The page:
FTM 502. Advanced Production Management Workflow.3 Credits.

Students gain an overview of studio, independent, broadcast and streaming platforms content and management workflow needs. Contemporary practices in pre-production and production are stressed. Students pre-produce an episodic television show from the perspective of various production personnel and hold production meetings to gain an understanding of the pre-production and production process workflow for theatrical, TV episodic, TV situation comedy and documentary production including interactions with talent agencies and union signatory contracts.

FTM 503. Creative Development.3 Credits.

Students learn to shape stories for the screen and gain a comprehensive understanding of concept development, dramatic structuring, character development and dialogue. They learn the mechanics involved in the development of new projects, including script coverage, sourcing material, script notes, creative meetings, packaging a project, and how to effectively navigate the development journey.

Offered: Every year, Spring

FTM 504. Production Scheduling and Introduction to Production Budgeting.3 Credits.

Students are given a finished but unproduced short screenplay or television episode and learn to break down and fully schedule that project. Theory of scheduling and output of details from the program are stressed.

FTM 505. Entertainment Law and Deal Making Practice.3 Credits.

Students gain an overview of contemporary entertainment law in regards to production including options, contracts, negotiations, copyright, IP, and licensing. Topics covers include how a producer protects themselves legally, find representation, and how to close deals.

FTM 506. Screenwriting II and Production Workshop.3 Credits.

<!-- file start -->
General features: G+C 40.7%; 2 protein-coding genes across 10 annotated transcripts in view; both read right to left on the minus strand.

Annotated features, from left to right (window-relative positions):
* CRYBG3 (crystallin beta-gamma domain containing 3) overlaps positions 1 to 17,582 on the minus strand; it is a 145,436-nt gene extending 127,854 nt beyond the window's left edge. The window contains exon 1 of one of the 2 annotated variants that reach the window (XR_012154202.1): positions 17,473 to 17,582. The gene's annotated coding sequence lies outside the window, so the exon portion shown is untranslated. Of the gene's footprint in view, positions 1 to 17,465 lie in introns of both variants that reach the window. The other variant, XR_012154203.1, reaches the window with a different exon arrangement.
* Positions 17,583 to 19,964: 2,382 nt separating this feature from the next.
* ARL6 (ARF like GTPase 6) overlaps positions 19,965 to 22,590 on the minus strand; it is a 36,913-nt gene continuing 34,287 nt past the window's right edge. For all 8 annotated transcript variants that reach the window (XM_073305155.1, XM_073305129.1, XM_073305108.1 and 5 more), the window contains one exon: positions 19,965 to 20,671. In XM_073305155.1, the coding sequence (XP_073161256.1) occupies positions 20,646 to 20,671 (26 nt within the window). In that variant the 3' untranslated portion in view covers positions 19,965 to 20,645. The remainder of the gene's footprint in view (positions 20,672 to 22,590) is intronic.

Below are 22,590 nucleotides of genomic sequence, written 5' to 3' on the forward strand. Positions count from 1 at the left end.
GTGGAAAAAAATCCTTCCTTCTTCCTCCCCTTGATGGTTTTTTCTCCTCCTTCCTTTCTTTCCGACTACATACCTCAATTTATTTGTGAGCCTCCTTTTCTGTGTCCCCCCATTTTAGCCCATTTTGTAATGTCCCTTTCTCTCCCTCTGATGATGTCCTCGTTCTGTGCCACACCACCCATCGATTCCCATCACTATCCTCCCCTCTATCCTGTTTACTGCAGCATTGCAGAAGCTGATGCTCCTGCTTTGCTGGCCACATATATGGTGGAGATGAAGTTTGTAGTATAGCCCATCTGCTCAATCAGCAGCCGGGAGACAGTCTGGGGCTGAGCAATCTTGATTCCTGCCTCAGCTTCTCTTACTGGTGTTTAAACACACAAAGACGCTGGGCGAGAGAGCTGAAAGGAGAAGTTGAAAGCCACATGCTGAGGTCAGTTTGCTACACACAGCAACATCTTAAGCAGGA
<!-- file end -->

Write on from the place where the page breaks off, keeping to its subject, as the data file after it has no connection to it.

Students author a theatrical feature screenplay or a pilot for an episodic television series or the full production plan for a documentary television multi-part series. In addition, they will also author, pre-produce, shoot, edit and distribute a 5-minute micro film.

Offered: Every year, Spring

FTM 507. Production Budgeting.3 Credits.

Using industry-standard software packages, students plan and budget an unproduced short film. Special attention is paid to: location(s) of shoot; union globals and fringes and non-union and union taxes; contemporary practice in completion bonds. Guild and DGA surety bonds and Insurance requirements are also stressed.

FTM 508. Domestic and Worldwide Distribution and Sales for Film and TV.3 Credits.

Students gain an overview of contemporary domestic and international production management practices: office administration, paperwork and work flow; carnets, business visas, insurance and surety bond liability and management; industry national and international HR practices and payroll; international, state and local film, television and documentary production rules and regulations; tax incentives and responsibilities; national and international trade unions rules, rates, penalties, common regulations, compliances, visa requirements and international signatory practices.

FTM 509. Principles of Film, Television and Streaming Media Analytics, Sales and Distribution.3 Credits.

Students gain an overview of film, television and streaming media analytics and their applications. The international sales marketplace is examined with special emphasis agreements for international advertising, distribution and marketing. Students will create a business plan for a production company.

FTM 510. Principles of Post-Production Management.3 Credits.

Students gain an overview of post-production management including: staff roles and post production responsibilities, data storage and management, directors and authors rights and responsibilities to final cut, licensing, graphics and titling.

FTM 601. Production Management Thesis Production.6 Credits.